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How can I create a Timestamp with the date 23/09/2007?

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7 Answers 7

up vote 76 down vote accepted

By Timestamp, I presume you mean java.sql.Timestamp. You will notice that this class has a constructor that accepts a long argument. You can parse this using the DateFormat class:

DateFormat dateFormat = new SimpleDateFormat("dd/MM/yyyy");
Date date = dateFormat.parse("23/09/2007");
long time = date.getTime();
new Timestamp(time);
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Normal ISO date format is yyyy-MM-dd, otherwise great! –  vidstige Mar 24 '14 at 19:42
new Timestamp(time); giving error that no constructor like this which take a long value :( –  Bhanu Sharma May 14 '14 at 13:02
@Bhanu The docs show this does take a long value and appears to work correctly: docs.oracle.com/javase/7/docs/api/java/sql/… –  Hazok Dec 16 '14 at 2:00

According to the API the constructor which would accept year, month, and so on is deprecated. Instead you should use the Constructor which accepts a long. You could use a Calendar implementation to construct the date you want and access the time-representation as a long, for example with the getTimeInMillis method.

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What do you mean timestamp? If you mean milliseconds since the Unix epoch:

GregorianCalendar cal = new GregorianCalendar(2007, 9 - 1, 23);
long millis = cal.getTimeInMillis();

If you want an actual java.sql.Timestamp object:

Timestamp ts = new Timestamp(millis);
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WRONG and won't compile! Compile error: 09 is an octal number, but 9 is out of range for octals. Logic error: the month is 0-based, you will get OCTOBER 23th of 2007 –  Carlos Heuberger Jun 10 '09 at 13:31
I can't get a logic error if it doesn't compile. :) Seriously, good catches, Carlos. The octal I caught before but pasted wrong anyway. :( –  Matthew Flaschen Jun 10 '09 at 13:55
Actually the Timestamp constructor is depricated rather you could use Timestamp.valueOf() method –  Shiva Komuravelly Dec 27 '12 at 10:04
@ShivaKomuravelly not all timestamp constructor are deprecated and atleast not which takes long as milliseconds, constructor which takes date as argument is deprecated –  laidbackengineer Mar 13 '13 at 12:47
And there's a constant for that (instead of month = 9) : Calendar.SEPTEMBER –  Guillaume Husta May 16 '14 at 13:46

What about this?

Timestamp timestamp = Timestamp.valueOf("2007-09-23 10:10:10.0");
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Yes, that works. –  Matthew Flaschen Jun 10 '09 at 13:02
This worked for me, thanks. –  Tastybrownies Jul 6 '13 at 17:17
Timestamp timestamp = Timestamp.valueOf("2007-09-23 10:10:10.0"); is showing the valueOf method is undefined for the type Timestamp in jDK 7 –  Ashish Ratan Feb 19 '14 at 8:51
new Timestamp(time); giving error that no constructor like this which take a string value :( –  Bhanu Sharma May 14 '14 at 13:02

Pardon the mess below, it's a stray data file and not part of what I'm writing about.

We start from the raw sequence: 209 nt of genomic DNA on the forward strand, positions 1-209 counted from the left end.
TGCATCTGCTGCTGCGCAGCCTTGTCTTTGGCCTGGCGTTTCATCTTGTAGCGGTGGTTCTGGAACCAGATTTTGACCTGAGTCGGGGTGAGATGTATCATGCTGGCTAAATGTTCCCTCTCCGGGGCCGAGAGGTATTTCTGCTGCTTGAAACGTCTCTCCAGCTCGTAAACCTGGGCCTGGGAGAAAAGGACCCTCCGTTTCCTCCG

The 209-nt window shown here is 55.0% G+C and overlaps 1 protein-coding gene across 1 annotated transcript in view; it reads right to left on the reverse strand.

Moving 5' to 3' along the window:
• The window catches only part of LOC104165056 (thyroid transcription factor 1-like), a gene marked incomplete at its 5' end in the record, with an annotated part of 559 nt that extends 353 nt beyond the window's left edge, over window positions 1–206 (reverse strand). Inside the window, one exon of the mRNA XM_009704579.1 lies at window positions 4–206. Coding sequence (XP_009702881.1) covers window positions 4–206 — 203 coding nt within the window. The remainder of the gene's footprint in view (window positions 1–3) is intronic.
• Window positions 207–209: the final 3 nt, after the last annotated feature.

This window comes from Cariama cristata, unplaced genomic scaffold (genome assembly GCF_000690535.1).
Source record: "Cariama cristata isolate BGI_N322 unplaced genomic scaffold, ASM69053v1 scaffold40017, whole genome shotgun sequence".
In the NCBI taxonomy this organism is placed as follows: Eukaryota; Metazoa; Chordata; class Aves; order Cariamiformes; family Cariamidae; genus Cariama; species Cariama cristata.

@Bhanu The constructor takes the unix time in milliseconds. Use the static method valueOf if you want to get a timestamp from a string. –  Hazok Dec 16 '14 at 1:59

You could also do the following:

// untested
Calendar cal = GregorianCalendar.getInstance();
cal.set(Calendar.DAY_OF_MONTH, 23);// I might have the wrong Calendar constant...
cal.set(Calendar.MONTH, 8);// -1 as month is zero-based
cal.set(Calendar.YEAR, 2009);
Timestamp tstamp = new Timestamp(cal.getTimeInMillis());
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WRONG: try a System.out.println of the result! You'll get something like: "2009-10-23 15:26:56.171" Month is 0-based so 9 is October! –  Carlos Heuberger Jun 10 '09 at 13:29
I knew one of those constants was zero-based, thanks. Post updated. –  atc Jun 10 '09 at 14:00
Oh, and I did put 'untested' :) –  atc Jun 10 '09 at 14:02

A more general answer would be to import java.util.Date, then when you need to set a timestamp equal to the current date, simply set it equal to new Date().

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because ** Date("string"); ** is deprecated –  Ashish Ratan Feb 19 '14 at 8:47
not current timestamp, but a specified date –  zeekvfu May 13 '14 at 4:48

For completeness sake, also a solution with Joda-Time version 2.5 and its DateTime class:

new Timestamp(new DateTime(2007, 9, 23, 0, 0, DateTimeZone.forID( "America/Montreal" )).getMillis())
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Good answer, but you missed one crucial piece: time zone. If you omit a time zone, the JVM’s current default time zone is applied to the DateTime object. That means your results will vary across various computers or configuration of the host OS or JVM settings. For predictable results, pass a time zone to that DateTime constructor. Pick the proper time zone name for your intention. For example, DateTimeZone.forID( "America/Montreal" ) or DateTimeZone.UTC. –  Basil Bourque Oct 13 '14 at 7:48
That code could be briefer. No need to convert to java.util.Date to get and pass milliseconds-since-epoch. Just ask the DateTime object for its milliseconds-since-epoch. Replace .toDate().getTime() with .getMillis(). –  Basil Bourque Oct 13 '14 at 7:55
thanks, I fixed both of your good points. –  user152468 Oct 13 '14 at 8:00

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